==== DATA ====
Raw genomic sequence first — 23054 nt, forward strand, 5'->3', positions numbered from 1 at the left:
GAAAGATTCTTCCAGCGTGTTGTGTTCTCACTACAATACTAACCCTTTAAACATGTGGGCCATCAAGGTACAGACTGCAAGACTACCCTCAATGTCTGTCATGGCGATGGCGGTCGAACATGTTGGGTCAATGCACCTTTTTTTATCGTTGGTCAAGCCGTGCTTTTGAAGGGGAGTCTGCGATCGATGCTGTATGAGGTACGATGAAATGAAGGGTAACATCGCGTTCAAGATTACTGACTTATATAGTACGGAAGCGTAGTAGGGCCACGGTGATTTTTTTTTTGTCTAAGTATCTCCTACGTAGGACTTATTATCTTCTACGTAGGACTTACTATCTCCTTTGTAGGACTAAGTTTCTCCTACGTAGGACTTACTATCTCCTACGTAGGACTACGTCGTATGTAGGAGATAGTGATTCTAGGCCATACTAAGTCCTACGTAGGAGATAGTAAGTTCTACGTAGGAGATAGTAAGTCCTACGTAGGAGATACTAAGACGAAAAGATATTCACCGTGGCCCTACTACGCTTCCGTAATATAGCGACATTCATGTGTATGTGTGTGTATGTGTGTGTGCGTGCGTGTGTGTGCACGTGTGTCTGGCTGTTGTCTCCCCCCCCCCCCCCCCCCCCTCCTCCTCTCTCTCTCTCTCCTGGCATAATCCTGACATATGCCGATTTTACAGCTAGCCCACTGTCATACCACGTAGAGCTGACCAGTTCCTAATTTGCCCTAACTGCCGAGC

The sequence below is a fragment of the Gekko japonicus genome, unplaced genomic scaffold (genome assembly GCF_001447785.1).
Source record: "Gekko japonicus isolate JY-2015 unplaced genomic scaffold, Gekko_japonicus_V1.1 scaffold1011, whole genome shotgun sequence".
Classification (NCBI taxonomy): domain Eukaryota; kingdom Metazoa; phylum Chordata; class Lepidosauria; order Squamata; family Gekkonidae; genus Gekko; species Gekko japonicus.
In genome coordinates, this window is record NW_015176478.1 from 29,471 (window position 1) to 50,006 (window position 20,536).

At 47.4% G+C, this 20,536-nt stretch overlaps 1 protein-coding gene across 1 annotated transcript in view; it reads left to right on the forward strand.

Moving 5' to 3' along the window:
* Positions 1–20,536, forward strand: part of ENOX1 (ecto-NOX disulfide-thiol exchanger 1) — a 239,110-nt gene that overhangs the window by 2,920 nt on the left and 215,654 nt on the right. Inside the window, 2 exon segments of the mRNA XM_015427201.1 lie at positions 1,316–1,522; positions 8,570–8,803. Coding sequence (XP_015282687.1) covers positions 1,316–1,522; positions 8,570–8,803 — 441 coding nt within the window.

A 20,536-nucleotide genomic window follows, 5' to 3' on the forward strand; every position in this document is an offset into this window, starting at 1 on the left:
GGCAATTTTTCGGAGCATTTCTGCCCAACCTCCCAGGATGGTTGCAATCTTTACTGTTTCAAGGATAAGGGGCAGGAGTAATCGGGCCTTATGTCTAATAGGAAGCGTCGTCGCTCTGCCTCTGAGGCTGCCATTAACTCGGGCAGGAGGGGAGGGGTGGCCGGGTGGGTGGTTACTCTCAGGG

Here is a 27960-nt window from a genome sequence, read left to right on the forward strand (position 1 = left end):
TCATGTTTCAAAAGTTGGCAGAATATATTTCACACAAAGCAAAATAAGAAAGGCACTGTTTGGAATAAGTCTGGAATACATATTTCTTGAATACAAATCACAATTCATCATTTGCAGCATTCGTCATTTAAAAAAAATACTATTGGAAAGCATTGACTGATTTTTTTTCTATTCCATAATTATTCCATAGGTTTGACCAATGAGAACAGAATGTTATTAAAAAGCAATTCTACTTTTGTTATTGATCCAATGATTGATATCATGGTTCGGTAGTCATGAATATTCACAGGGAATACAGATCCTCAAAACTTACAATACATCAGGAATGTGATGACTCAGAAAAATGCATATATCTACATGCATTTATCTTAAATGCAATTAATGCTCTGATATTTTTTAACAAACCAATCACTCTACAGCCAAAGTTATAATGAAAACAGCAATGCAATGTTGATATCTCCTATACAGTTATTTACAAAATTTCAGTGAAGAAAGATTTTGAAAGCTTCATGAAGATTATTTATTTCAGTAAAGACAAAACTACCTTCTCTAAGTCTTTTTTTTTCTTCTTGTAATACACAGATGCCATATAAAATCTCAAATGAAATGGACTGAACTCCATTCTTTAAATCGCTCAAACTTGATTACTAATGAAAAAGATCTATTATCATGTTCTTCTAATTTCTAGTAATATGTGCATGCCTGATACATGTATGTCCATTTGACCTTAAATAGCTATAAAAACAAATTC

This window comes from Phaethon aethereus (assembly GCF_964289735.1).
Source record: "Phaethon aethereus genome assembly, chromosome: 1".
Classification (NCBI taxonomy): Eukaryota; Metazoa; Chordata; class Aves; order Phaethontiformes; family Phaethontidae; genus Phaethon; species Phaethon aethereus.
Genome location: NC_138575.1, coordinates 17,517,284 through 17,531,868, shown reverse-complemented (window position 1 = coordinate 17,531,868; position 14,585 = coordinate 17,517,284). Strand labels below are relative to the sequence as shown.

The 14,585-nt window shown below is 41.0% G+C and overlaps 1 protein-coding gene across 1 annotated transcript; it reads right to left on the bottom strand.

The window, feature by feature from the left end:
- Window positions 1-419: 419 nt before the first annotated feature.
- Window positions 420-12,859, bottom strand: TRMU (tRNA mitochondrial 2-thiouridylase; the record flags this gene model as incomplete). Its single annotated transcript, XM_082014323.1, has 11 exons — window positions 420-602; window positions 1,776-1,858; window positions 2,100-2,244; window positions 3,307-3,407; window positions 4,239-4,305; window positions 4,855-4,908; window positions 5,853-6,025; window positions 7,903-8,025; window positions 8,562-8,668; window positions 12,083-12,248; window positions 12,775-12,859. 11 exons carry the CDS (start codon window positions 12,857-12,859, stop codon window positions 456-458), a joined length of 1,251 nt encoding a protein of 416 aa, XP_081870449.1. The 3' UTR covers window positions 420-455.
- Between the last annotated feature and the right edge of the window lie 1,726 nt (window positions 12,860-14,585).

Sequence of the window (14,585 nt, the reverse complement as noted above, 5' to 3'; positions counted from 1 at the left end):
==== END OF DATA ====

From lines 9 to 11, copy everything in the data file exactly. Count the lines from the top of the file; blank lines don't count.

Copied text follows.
* Positions 1–20,536, forward strand: part of ENOX1 (ecto-NOX disulfide-thiol exchanger 1) — a 239,110-nt gene that overhangs the window by 2,920 nt on the left and 215,654 nt on the right. Inside the window, 2 exon segments of the mRNA XM_015427201.1 lie at positions 1,316–1,522; positions 8,570–8,803. Coding sequence (XP_015282687.1) covers positions 1,316–1,522; positions 8,570–8,803 — 441 coding nt within the window.

A 20,536-nucleotide genomic window follows, 5' to 3' on the forward strand; every position in this document is an offset into this window, starting at 1 on the left:
GGCAATTTTTCGGAGCATTTCTGCCCAACCTCCCAGGATGGTTGCAATCTTTACTGTTTCAAGGATAAGGGGCAGGAGTAATCGGGCCTTATGTCTAATAGGAAGCGTCGTCGCTCTGCCTCTGAGGCTGCCATTAACTCGGGCAGGAGGGGAGGGGTGGCCGGGTGGGTGGTTACTCTCAGGG